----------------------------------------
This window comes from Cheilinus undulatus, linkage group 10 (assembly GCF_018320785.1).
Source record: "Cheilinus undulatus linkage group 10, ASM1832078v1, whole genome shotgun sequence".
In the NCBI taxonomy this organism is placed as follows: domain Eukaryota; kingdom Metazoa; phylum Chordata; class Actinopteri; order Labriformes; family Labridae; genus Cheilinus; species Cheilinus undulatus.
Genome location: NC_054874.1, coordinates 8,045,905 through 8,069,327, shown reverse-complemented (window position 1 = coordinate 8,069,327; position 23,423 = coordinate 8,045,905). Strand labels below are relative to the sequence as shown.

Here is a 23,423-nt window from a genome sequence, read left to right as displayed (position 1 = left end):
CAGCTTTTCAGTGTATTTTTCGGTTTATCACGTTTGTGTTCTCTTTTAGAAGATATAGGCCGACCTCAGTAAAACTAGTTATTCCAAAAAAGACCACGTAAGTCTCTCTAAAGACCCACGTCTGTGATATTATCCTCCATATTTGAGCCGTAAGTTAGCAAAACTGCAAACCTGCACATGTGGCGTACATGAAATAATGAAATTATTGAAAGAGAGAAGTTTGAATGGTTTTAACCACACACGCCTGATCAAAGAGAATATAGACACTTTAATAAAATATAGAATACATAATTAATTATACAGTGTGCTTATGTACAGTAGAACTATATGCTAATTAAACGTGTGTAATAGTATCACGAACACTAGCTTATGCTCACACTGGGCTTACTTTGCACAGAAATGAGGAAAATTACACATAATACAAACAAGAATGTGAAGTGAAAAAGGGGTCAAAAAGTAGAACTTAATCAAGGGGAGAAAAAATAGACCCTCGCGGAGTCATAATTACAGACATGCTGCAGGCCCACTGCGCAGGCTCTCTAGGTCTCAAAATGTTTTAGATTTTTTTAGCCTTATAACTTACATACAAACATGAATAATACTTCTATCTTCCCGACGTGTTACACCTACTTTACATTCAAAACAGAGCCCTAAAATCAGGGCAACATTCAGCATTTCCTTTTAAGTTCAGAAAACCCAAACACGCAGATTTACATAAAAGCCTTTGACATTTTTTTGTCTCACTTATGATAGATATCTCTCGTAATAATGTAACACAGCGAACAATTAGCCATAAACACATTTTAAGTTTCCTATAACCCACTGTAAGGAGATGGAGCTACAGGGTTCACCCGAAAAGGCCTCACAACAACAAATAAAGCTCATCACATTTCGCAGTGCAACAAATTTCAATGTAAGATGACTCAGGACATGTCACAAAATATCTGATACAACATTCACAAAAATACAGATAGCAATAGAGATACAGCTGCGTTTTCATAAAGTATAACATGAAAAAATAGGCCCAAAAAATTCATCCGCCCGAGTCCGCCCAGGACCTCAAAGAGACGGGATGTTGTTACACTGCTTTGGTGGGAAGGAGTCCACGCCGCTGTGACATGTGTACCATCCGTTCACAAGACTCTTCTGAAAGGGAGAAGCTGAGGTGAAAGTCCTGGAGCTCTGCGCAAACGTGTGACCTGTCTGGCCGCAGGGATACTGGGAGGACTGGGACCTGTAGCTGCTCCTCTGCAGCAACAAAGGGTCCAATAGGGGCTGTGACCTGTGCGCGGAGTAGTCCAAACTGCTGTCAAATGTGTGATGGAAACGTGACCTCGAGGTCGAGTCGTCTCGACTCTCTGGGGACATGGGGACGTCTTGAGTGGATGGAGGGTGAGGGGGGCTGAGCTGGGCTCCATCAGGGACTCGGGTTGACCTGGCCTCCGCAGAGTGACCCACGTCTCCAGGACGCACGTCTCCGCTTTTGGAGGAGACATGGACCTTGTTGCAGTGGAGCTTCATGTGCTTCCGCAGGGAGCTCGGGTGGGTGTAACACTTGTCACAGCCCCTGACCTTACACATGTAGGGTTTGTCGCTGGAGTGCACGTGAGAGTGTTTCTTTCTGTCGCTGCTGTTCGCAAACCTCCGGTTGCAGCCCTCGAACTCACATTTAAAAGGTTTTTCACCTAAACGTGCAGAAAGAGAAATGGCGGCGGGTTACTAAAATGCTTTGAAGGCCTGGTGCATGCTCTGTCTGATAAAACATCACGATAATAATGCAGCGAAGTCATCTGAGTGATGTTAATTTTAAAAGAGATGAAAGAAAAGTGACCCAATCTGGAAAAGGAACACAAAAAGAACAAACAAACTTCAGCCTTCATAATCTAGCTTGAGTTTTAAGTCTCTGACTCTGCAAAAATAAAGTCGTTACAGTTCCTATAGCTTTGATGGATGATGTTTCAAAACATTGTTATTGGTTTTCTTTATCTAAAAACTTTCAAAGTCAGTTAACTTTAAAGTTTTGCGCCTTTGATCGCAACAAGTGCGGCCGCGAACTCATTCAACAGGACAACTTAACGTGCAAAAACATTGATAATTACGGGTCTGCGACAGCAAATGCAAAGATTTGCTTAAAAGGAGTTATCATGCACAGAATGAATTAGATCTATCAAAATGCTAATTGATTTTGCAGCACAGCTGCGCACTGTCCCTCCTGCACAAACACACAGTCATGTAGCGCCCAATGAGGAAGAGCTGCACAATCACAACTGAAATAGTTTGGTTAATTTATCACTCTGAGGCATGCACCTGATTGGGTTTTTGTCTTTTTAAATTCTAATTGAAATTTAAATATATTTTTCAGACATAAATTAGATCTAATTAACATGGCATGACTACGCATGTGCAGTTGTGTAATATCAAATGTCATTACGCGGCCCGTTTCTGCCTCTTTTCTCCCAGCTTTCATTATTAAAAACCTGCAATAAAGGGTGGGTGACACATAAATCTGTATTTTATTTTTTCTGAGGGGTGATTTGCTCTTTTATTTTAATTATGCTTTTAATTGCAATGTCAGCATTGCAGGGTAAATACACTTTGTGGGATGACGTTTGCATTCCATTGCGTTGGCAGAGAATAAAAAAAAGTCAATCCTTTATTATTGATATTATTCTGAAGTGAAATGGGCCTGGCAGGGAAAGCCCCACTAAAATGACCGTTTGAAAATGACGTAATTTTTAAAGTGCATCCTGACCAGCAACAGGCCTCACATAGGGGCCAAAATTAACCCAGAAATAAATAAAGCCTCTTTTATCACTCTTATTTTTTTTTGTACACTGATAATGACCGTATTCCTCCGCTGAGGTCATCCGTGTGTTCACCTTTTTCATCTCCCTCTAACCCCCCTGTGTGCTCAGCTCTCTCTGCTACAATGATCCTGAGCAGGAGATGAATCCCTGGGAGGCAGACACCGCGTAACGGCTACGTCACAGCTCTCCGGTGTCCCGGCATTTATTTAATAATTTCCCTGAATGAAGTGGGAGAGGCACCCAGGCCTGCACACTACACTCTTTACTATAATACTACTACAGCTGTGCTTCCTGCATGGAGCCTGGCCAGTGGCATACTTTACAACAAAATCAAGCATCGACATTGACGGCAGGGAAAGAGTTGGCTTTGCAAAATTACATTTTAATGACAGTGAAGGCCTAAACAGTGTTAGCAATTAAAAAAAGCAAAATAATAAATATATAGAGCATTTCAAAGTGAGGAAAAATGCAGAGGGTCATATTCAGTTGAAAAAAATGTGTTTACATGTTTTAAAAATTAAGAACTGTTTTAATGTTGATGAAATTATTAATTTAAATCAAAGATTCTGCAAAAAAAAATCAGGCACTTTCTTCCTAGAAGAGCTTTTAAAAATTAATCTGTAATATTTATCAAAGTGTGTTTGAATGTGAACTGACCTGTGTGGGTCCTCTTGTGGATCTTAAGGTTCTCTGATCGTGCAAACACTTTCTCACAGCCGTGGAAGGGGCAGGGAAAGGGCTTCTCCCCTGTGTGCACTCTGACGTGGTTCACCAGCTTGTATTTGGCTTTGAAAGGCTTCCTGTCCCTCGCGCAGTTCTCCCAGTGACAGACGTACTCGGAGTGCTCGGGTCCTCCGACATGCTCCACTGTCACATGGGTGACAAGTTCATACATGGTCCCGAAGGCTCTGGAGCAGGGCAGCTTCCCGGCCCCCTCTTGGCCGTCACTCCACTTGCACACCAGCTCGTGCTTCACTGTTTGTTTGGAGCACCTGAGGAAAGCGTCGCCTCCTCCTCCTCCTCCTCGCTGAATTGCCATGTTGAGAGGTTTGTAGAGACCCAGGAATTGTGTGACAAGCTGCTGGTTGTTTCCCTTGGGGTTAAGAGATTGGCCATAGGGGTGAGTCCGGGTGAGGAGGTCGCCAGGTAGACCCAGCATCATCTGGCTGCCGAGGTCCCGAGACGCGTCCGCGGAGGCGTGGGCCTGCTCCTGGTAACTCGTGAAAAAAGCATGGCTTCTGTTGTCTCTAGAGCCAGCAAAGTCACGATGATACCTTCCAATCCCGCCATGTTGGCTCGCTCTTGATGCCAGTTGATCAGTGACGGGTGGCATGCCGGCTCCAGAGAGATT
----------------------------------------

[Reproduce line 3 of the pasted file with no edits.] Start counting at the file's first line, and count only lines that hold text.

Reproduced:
In the NCBI taxonomy this organism is placed as follows: domain Eukaryota; kingdom Metazoa; phylum Chordata; class Actinopteri; order Labriformes; family Labridae; genus Cheilinus; species Cheilinus undulatus.